After Installation Tips

Once you’ve finished installing your carpeting using the outdoor adhesive, you want to ensure that you allow for ample drying time. For best results, restrict foot traffic and moving any heavy objects for at least 24 hours. Also, avoid any exposure to water until the glue has cured. It will usually take between three and five days for the outdoor adhesive cure completely. However, if the maintained temperature while drying is lower than 56 degrees Fahrenheit, a longer curing time is required.

In regards to clean up, warm soapy water can be used to clean wet adhesive off of flooring and tools. If the adhesive has already dried, follow the steps outlined below.

Removing the Old Carpet Glue

If you are in the process of replacing old outdoor carpeting, that facilitates the need to remove the old carpet adhesive. Using a utility knife, cut through the carpet. You’ll want to form a few strips that are a couple feet wide.

Loosening the adhesive involves whacking at the edges with something sharp, typically a scraper though the more inventive among us can use a shovel or angled flat edge. Generally speaking, getting enough of the adhesive up allows for ample grip and can allow for pulling up the adhesive and strip of carpeting all in one move.

Make sure to clean up any small pieces of adhesive that may remain. A scraper can be enough to get the job done but a solvent may be needed to get up the most stubborn pieces. Ensure that every bit of the old adhesive has been removed to create a level, flat surface for the new adhesive and carpet to be laid.

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Other Options for Securing Outdoor Carpet

Adhesives intended for use on outdoor carpet aren’t the only method for keeping these materials in place. Here are some alternatives for securing outdoor carpet and rugs:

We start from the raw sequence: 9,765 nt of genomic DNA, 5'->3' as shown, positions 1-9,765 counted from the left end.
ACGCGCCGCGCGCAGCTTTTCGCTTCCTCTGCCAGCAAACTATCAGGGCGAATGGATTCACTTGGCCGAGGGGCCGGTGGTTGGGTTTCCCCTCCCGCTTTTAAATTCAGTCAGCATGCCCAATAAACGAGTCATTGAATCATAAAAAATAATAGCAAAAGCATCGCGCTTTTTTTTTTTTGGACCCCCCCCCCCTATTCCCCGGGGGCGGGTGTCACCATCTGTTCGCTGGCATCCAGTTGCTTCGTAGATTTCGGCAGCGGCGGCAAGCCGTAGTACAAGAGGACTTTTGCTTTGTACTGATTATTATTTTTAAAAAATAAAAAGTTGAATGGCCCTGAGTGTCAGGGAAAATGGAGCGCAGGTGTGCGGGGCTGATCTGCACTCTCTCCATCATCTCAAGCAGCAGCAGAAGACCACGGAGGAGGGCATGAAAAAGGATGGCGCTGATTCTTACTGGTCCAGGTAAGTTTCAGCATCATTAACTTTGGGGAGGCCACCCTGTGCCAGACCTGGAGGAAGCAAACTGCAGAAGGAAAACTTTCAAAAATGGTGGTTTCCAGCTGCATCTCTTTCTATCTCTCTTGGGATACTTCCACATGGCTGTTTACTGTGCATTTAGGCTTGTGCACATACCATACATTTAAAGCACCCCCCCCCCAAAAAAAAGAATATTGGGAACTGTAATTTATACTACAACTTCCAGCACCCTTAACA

• Potted Plants: This option works great as a less abrasive, temporary solution and allows you to move the carpet around when needed. Simply take a few large potted plants and arrange thing around the carpeting. You can also supplement with heavy pieces of furniture.
  • Furniture Weights: One of the best ways to anchor an outdoor rug is to position the legs of your furniture on the carpet at all times. If your furniture isn’t heavy enough, you can try using furniture weights.
  • Woven Mats: Woven sea grass mats are more robust, heavier, and may protect against winds better than a traditional outdoor rug. The weight of them is often enough to secure them in place.
  • Carpet Pads: No-slip carpet pads can be found at most home improvement stores and work great on both concrete and wooden surfaces. They will also hold up to extremely cold and extremely hot temperatures.

Whether you choose to use an outdoor adhesive, carpet pads, potted plants, or furniture weights, there are a number of different ways to keep your outdoor carpet in place all year round.

Ryan Womeldorf
Ryan Womeldorf

Ryan Womeldorf has more than a decade of experience writing. He loves to blog about construction, plumbing, and other home topics. Ryan also loves hockey and a lifelong Buffalo sports fan.